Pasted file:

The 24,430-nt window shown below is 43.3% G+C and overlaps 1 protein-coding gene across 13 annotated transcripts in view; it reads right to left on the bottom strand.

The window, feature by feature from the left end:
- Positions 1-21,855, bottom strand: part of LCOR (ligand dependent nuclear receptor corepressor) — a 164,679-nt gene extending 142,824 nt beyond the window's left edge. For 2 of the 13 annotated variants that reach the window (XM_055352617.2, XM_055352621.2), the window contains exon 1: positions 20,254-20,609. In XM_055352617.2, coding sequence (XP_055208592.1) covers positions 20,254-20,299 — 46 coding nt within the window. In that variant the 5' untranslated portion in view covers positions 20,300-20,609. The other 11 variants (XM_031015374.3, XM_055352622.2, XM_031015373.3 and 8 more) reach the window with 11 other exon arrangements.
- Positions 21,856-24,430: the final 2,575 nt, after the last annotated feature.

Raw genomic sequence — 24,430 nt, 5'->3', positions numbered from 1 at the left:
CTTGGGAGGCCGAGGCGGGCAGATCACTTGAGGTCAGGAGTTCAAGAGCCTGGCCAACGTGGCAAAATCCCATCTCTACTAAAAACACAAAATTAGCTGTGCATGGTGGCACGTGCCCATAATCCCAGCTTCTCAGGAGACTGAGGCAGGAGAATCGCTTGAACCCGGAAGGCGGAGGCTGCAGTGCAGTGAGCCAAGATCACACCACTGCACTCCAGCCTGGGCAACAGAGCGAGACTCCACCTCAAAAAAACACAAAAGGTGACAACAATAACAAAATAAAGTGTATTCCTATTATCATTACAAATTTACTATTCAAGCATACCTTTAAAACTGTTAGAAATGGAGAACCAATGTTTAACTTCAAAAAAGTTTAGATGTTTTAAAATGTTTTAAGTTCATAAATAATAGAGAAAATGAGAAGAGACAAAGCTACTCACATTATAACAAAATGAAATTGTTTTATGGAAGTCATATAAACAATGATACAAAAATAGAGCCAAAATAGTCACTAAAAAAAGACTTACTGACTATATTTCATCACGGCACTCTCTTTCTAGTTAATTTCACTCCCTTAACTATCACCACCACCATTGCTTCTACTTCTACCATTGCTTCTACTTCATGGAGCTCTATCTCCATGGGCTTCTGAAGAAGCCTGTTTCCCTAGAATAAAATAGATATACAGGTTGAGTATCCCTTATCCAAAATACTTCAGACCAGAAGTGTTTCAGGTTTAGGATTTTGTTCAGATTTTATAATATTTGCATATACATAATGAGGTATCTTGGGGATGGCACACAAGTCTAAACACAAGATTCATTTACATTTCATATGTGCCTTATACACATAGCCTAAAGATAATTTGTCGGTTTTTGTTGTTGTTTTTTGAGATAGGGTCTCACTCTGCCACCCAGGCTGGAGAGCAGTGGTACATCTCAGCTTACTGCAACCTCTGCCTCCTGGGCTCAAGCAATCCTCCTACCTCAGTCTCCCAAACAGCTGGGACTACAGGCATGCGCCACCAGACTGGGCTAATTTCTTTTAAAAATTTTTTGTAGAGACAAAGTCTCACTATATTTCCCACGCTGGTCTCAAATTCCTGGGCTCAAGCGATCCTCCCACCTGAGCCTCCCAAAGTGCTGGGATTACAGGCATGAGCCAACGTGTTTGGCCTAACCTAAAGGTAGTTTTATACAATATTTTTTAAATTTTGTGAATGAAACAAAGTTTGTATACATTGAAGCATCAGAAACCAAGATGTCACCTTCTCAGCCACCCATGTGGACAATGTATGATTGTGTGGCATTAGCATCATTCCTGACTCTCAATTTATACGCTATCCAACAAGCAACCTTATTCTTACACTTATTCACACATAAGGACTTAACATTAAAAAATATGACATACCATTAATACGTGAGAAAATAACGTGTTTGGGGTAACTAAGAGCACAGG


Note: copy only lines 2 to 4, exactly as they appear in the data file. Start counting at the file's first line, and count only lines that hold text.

The window, feature by feature from the left end:
- Positions 1-21,855, bottom strand: part of LCOR (ligand dependent nuclear receptor corepressor) — a 164,679-nt gene extending 142,824 nt beyond the window's left edge. For 2 of the 13 annotated variants that reach the window (XM_055352617.2, XM_055352621.2), the window contains exon 1: positions 20,254-20,609. In XM_055352617.2, coding sequence (XP_055208592.1) covers positions 20,254-20,299 — 46 coding nt within the window. In that variant the 5' untranslated portion in view covers positions 20,300-20,609. The other 11 variants (XM_031015374.3, XM_055352622.2, XM_031015373.3 and 8 more) reach the window with 11 other exon arrangements.
- Positions 21,856-24,430: the final 2,575 nt, after the last annotated feature.